How to Become a Nurse: A Comprehensive Guide

If you want a career in the health and social care sector where you can make a real difference to people’s lives on a daily basis, nursing could be your ideal job.

Nurses fulfil a vital role in the healthcare sector, providing care for individuals, their families and the communities they live in. They act as their patients’ main point of contact, monitoring their condition, coordinating their care and administering medical procedures.

If you’re considering working as a nurse, this guide will tell you everything you need to know about how to become a nurse. 

You’ll discover the roles and responsibilities of a nurse, how to become a registered nurse and what to expect from a career in nursing. You’ll also find out how online healthcare training courses help support vital Continuous Professional Development (CPD) for nurses.

What does a nurse do?

There are many different types of nurses, and you could specialise in a specific area of healthcare, such as paediatric care, mental health nursing or cardiac nursing. Some nurses specialise in outpatient care, looking after people who require treatment but don’t need to be admitted to hospital. 

Where do nurses work?

Most nurses work for large healthcare organisations such as the NHS or in private clinics and hospitals. Some nurses may take on roles in charities or hospices or work in community settings, schools and residential care homes. 

Nurses can also find work through nursing employment agencies or provide consultancy services on a self-employed basis.

Nursing is a diverse field that offers plenty of opportunities for career progression. You could choose to focus on a specific area of nursing, like mental health, paediatrics or geriatrics, become a matron or advanced nurse practitioner or move into a nursing management role.  

Personal qualities of a nurse

If you want to work as a nurse, you will need excellent interpersonal skills and a caring, empathetic attitude. You also need to enjoy working closely with patients.

As well as patient care, nurses must maintain confidential patient records, carry out risk assessments and write reports. They work alongside other professional healthcare staff such as GPs, specialists, and consultants, so being able to work as a team is essential. 

Nursing is a physically demanding role, as you will need to be able to lift and move patients and equipment. It’s also emotionally challenging and involves complex high-pressure situations, including incidents of workplace violence, so you will need to be emotionally resilient as well as physically fit. 

How to become a nurse: qualifications and training

The nursing profession requires specific qualifications and training. If you’re interested in becoming a nurse, here’s a guide to how to get into nursing:

Degree in nursing

Becoming a nurse requires a nursing degree from an approved educational institution (AEI) approved by the Nursing and Midwifery Council (NMC). Studying this type of undergraduate degree usually requires three years of full-time study.

Applicants for nursing degree courses usually need to have two or three A levels in appropriate subjects, which should include a science. They also need at least four or five GCSEs (grades 9-4 or A*–C), including Maths, English Language and at least one science.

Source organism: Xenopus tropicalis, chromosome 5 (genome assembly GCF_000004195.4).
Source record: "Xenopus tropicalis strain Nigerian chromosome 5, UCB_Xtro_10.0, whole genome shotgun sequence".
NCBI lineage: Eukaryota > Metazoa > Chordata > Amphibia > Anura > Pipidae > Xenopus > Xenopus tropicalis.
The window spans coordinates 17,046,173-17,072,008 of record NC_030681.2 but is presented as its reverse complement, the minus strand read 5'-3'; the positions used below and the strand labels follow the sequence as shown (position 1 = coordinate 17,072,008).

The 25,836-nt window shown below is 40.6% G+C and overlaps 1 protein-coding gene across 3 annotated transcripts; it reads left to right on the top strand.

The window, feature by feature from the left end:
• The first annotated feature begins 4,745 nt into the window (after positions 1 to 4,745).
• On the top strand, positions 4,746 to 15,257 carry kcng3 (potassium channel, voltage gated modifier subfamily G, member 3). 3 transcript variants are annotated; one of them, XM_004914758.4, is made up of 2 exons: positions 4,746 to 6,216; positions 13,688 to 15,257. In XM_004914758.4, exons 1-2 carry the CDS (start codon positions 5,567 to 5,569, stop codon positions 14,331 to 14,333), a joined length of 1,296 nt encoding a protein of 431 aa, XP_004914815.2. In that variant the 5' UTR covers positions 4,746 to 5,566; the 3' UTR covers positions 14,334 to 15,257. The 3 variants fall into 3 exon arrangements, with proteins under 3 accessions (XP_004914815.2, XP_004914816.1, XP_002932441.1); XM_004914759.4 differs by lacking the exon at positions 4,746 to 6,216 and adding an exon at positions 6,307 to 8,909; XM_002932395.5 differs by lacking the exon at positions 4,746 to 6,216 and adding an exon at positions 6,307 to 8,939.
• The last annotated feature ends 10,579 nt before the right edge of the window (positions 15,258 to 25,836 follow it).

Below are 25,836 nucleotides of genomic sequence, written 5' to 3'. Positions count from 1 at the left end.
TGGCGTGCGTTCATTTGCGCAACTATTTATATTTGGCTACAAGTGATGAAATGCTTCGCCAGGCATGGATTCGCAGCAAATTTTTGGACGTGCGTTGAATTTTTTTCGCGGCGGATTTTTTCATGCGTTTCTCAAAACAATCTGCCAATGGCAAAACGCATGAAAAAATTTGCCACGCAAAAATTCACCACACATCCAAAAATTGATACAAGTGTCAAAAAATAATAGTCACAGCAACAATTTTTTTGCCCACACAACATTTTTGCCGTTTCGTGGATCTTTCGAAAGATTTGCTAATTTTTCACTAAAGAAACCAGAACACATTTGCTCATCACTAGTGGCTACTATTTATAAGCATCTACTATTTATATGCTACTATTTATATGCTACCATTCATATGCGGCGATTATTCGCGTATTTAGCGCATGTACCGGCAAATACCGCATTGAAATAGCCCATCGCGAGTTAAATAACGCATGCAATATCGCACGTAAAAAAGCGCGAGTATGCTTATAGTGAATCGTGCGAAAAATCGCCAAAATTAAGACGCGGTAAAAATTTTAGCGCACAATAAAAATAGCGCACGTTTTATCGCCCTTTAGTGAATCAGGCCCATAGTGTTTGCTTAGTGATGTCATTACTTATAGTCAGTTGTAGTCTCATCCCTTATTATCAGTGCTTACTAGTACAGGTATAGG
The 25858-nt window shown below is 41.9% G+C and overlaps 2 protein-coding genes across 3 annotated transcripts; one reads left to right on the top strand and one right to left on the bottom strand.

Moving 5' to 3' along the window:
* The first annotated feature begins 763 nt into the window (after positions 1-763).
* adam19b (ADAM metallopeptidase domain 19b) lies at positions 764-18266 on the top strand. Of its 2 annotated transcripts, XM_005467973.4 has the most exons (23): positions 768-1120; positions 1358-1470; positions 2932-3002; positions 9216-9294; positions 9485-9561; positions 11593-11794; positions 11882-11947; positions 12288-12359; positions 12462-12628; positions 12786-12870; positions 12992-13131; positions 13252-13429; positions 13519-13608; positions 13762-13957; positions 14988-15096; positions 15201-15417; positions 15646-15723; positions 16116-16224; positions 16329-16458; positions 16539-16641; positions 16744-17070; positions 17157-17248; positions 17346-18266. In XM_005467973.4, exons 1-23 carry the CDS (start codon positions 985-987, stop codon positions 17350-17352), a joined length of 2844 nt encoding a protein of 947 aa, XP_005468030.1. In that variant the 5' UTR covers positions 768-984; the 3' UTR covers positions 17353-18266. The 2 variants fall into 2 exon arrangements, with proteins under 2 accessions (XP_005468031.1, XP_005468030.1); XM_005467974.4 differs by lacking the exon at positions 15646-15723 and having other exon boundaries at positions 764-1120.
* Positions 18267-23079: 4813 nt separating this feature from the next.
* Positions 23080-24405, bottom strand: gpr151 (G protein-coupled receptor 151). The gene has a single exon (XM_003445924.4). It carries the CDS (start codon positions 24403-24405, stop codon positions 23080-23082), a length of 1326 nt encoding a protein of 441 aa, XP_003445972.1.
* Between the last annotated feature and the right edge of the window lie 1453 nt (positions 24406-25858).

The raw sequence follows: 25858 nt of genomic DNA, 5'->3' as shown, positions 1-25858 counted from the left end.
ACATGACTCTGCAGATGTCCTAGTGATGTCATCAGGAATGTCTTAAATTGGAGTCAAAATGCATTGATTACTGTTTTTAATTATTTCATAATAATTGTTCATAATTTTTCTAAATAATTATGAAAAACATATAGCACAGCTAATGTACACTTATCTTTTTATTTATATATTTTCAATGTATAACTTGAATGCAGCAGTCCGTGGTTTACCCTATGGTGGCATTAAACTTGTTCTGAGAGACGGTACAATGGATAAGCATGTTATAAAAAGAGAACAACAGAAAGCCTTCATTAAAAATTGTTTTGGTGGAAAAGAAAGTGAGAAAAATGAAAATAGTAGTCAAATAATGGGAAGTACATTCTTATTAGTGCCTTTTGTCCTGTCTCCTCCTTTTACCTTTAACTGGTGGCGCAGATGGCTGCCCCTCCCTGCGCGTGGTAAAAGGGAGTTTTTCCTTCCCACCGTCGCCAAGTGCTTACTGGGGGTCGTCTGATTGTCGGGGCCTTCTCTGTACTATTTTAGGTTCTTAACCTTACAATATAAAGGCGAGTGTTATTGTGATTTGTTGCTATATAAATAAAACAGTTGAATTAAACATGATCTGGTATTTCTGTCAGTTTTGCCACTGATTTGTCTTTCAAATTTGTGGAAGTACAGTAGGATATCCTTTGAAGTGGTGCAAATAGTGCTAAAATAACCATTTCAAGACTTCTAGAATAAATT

Alternative routes into nursing

If you already have a degree in an associated subject, like social work, psychology or biological sciences, you may be eligible for a fast-track postgraduate course. This could allow you to train to become a nurse in just two years rather than the usual three years.

There’s also the option of a nursing degree apprenticeship, which generally requires applicants to have the same GCSEs and A levels as a degree.

Work experience and volunteering

Work experience and volunteering can help you on your path to becoming a nurse. You could get a paid role as a nursing associate in the healthcare sector or find a volunteer role at a charity or within your local NHS trust. You may also be able to find work placements in residential care homes or private clinics.

NMC registration

Once you have completed your nurse qualifications, you must register with the NMC (Nursing and Midwifery Council) to work as a registered nurse in the UK.

Continuous Professional Development (CPD) for nurses

Nursing standards, technologies, techniques and best practices change constantly, so it’s essential to ensure your skills and knowledge are kept up to date. 

Continuing Professional Development (CPD) training for nurses is a requirement for maintaining your NMC registration. Nurses have a busy work schedule, and it can be tricky to fit training into your regular work week, so online healthcare courses are a convenient way to meet the CPD requirements for nurses and progress your career. 

Some of the relevant CPD courses for nurses include:

Caredemy CPD online training courses allow you to study at your own pace, with clear online course materials that you can also download to study offline and support from our Student Support team.

Caredemy CPD courses are CPDSO accredited, and you can download a nationally recognised course certificate when you have completed the end-of-course assessment. 

Together with the Caredemy personal learner dashboard, this makes it easy to keep track of your CPD hours to ensure you meet the mandatory NMC CPD requirements to maintain your nursing registration.

Being a nurse is not easy, and becoming a nurse requires dedication, compassion, and constant learning.

But nursing is a rewarding career choice that will give you the opportunity every day to impact people’s lives positively. You will be able to go home at the end of your working day knowing that you have made a difference to your patients and their families.

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